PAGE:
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the system of the world.
resistance, come together by the force of their mutual attraction in less than a month's time; and less spheres will come together at a rate yet slower, viz., in the proportion of their diameters. Nay, whole mountains will not be sufficient to produce any sensible effect. A mountain of an hemispherical figure, three miles high, and six broad, will not, by its attraction, draw the pendulum two minutes out of the true perpendicular; and it is only in the great bodies of the planets that these forces are to be perceived, unless we may reason about smaller bodies in manner following.
Let ABCD (p. 93) represent the globe of the earth cut by any plane AC into two parts ACB, and ACD. The part ACB bearing upon the part ACD presses it with its whole weight; nor can the part ACD sustain this pressure and continue unmoved, if it is not opposed by an equal contrary pressure. And therefore the parts equally press each other by their weights, that is, equally attract each other, according to the third Law of Motion; and, if separated and let go, would fall towards each other with velocities reciprocally as the bodies. All which we may try and see in the load-stone, whose attracted part does not propel the part attracting, but is only stopped and sustained thereby.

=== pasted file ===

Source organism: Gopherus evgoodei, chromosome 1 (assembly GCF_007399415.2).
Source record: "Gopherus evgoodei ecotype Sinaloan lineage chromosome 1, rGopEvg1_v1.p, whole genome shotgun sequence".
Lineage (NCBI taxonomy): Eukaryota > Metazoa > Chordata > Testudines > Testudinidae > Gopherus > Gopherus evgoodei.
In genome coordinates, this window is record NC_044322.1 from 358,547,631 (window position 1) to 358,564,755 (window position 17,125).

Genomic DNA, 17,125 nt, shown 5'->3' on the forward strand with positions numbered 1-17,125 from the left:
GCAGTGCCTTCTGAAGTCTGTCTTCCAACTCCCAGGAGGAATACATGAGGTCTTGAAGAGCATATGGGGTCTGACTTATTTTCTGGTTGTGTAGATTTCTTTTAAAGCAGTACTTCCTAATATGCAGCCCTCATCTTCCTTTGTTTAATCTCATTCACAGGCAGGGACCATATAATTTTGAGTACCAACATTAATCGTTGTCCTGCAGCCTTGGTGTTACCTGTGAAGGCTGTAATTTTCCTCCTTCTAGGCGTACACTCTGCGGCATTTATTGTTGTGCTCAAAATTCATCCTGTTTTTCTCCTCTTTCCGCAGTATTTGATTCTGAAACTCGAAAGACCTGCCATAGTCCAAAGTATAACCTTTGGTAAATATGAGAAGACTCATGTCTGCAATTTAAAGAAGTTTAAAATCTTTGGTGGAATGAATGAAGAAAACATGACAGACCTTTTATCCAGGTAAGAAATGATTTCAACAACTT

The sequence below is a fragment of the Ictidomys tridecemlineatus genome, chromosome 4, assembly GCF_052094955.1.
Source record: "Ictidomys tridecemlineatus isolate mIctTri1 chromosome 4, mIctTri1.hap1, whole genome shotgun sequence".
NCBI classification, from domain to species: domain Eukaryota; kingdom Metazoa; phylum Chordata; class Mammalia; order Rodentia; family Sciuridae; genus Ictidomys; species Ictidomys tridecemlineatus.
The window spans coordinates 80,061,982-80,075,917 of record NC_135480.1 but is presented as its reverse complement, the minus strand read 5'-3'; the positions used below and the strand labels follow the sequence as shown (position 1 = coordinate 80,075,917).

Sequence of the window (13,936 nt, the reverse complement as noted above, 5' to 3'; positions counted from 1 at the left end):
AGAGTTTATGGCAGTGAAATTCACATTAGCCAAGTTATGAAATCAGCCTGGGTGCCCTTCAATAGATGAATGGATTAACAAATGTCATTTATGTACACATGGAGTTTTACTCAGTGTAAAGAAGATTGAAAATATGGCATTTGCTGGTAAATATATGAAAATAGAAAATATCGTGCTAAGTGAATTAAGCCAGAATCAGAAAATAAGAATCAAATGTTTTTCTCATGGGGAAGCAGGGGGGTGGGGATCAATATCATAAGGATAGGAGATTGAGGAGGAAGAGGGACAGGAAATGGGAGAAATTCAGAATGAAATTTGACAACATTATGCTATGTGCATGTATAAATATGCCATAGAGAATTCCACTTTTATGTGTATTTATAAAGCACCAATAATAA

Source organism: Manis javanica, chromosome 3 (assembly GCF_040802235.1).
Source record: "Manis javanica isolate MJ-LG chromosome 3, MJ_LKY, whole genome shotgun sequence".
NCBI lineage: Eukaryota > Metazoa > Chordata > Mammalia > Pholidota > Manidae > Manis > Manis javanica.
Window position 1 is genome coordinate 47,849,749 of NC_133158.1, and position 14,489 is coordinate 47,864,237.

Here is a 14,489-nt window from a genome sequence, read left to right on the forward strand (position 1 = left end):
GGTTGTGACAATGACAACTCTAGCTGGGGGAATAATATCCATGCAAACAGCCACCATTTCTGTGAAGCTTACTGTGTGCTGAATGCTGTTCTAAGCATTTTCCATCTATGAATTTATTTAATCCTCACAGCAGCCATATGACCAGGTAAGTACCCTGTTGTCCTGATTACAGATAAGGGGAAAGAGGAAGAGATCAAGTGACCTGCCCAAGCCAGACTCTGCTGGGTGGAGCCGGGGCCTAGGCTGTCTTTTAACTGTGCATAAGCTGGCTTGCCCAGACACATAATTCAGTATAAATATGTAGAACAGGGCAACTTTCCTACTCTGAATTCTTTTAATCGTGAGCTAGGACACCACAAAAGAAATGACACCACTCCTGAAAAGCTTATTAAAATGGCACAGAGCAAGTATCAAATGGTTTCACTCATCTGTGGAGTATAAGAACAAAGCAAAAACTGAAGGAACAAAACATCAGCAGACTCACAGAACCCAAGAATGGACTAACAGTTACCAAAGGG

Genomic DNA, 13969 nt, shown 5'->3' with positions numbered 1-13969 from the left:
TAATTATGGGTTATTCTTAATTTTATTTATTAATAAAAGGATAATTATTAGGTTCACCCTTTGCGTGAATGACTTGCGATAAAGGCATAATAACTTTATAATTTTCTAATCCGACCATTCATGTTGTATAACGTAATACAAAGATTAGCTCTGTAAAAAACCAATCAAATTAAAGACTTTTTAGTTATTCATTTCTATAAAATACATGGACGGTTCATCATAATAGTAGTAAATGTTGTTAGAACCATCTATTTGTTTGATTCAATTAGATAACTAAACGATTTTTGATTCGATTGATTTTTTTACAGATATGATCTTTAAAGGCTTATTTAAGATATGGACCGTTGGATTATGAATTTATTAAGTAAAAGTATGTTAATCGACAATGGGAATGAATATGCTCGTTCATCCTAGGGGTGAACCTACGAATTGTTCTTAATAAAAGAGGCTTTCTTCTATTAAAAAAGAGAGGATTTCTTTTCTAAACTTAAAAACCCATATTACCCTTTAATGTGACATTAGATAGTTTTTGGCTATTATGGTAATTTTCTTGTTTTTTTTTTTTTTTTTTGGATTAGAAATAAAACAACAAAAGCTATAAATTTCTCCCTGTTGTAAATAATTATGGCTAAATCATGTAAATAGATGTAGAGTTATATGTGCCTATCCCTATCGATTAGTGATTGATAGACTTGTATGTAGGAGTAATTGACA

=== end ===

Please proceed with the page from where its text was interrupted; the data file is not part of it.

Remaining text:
Suppose now that ACB represents some small body on the earth's surface; then, because the mutual attractions of this particle, and of the remaining part ACD of the earth towards each other, are equal, but the attraction of the particle towards the earth (or its weight) is as the matter of the particle (as we have proved by the experiment of the pendulums), the attraction of the earth towards the particle will likewise be as the matter of the particle; and therefore the attractive forces of all terrestrial bodies will be as their several quantities of matter.
The forces (p. 396), which are as the matter in terrestrial bodies of all forms, and therefore are not mutable with the forms, must be found in all sorts of bodies whatsoever, celestial as well as terrestrial, and be in all proportional to their quantities of matter, because among all there is no difference of substance, but of modes and forms only. But in the celestial bodies the same thing is likewise proved thus. We have shewn that the action of the circum-solar force upon all the planets (reduced to equal distances) is as the matter of the planets; that the action of the circum-jovial force upon the satellites of Jupiter observes the same law; and the same thing is to be said of the attraction of all the planets towards every planet: but thence it follows (by Prop. LXIX) that their attractive forces are as their several quantities of matter.
As the parts of the earth mutually attract one another, so do those of all the planets. If Jupiter and its satellites were brought together, and formed into one globe, without doubt they would continue mutually to attract one another as before. And, on the other hand, if the body of Jupiter was broke into more globes, to be sure, these would no less attract